Kobe Bryant’s Biggest Fear Had Nothing to Do With Basketball
On the basketball court, Kobe Bryant had no fear. He never backed down from a challenge. Bryant came into the NBA right after high school and went on to have a Hall-of-Fame career with the Los Angeles Lakers. While he was fearless playing basketball, there was always something that always put a little scare into Bryant. Maybe it’s the true reason he was traded from the Charlotte Hornets on draft day.
Kobe Bryant’s early NBA career
After a high-profile high school basketball career at Lower Merion in Pennsylvania, Kobe Bryant was drafted 13th overall by the Charlotte Hornets in the 1996 NBA draft. Two weeks after the draft, Bryant was dealt to the Los Angeles Lakers for center Vlade Divac.
With zero college experience, it took one year of adjusting to the NBA before Bryant’s career exploded. In his rookie season, Bryant played 71 games, averaging 7.6 points per game while playing 15 minutes per contest. He struggled from the floor, making just 41 percent of his shots from the field.
Bryant’s career began to take off in the 1997-98 season when his minutes increased to 26 points per game and he averaged better than 15 points coming off the bench. In his third season in the NBA, Bryant became a full-time starter, playing 37.9 minutes and averaging 19.9 points per game. That 19.9 points-per-game average was the lowest of his career for the next 15 years.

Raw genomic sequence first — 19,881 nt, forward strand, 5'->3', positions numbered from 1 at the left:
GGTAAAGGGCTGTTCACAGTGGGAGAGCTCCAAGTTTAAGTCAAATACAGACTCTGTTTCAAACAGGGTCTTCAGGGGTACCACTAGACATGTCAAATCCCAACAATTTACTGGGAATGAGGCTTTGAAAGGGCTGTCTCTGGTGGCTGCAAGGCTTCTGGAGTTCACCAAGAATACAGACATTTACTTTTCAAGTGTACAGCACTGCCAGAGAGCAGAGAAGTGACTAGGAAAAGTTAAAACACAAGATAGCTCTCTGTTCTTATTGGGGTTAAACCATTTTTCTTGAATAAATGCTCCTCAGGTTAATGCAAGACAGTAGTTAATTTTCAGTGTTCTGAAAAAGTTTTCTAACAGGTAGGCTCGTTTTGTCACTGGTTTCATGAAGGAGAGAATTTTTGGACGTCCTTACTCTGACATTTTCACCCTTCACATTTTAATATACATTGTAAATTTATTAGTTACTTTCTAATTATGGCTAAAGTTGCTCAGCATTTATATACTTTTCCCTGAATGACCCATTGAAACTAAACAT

Bryant turned into a Hall-of-Famer
Kobe Bryant went on to become an 18-time NBA All-Star and a five-time NBA champion with the Los Angeles Lakers. He was a two-time scoring champion and finished his career with 33,643 points which sit fourth on the all-time scoring list. Bryant was also known for his tenacious defense as he was named to the NBA’s All-Defensive Team 12 times.
Bryant led the NBA in scoring in back-to-back seasons. He averaged 35.6 points per game during the 2005-06 season. He followed that up by averaging a league-leading 31.6 points in 2006-07. The next season, Bryant was named the MVP of the league when he averaged 28.3 points and 6.3 rebounds per game.
Bryant teamed with Shaquille O’Neal to form the league’s top one-two punch which helped contribute to Bryant’s five NBA titles. During his 20-year career, Bryant averaged 25 points per game. He was inducted into the Naismith Memorial Basketball Hall of Fame this year. In January of 2020, Bryant and his daughter Gianna, along with seven others, died in a helicopter crash.
His biggest fear in life
Kobe Bryant drove the lane hard against some of the toughest NBA players without hesitation. He played like there was no tomorrow. Bryant didn’t have any fear when it came to playing basketball.
When Dave McMenamin, a reporter with ESPN, asked Bryant if he had any fears, he came up with something that he was afraid of. “I don’t f— with bees, man,” Bryant said. “Other than that, I’m not afraid of nothing.”
Maybe that explains Bryant’s quick departure from the Charlotte Hornets back in 1996.
All stats courtesy of Basketball Reference.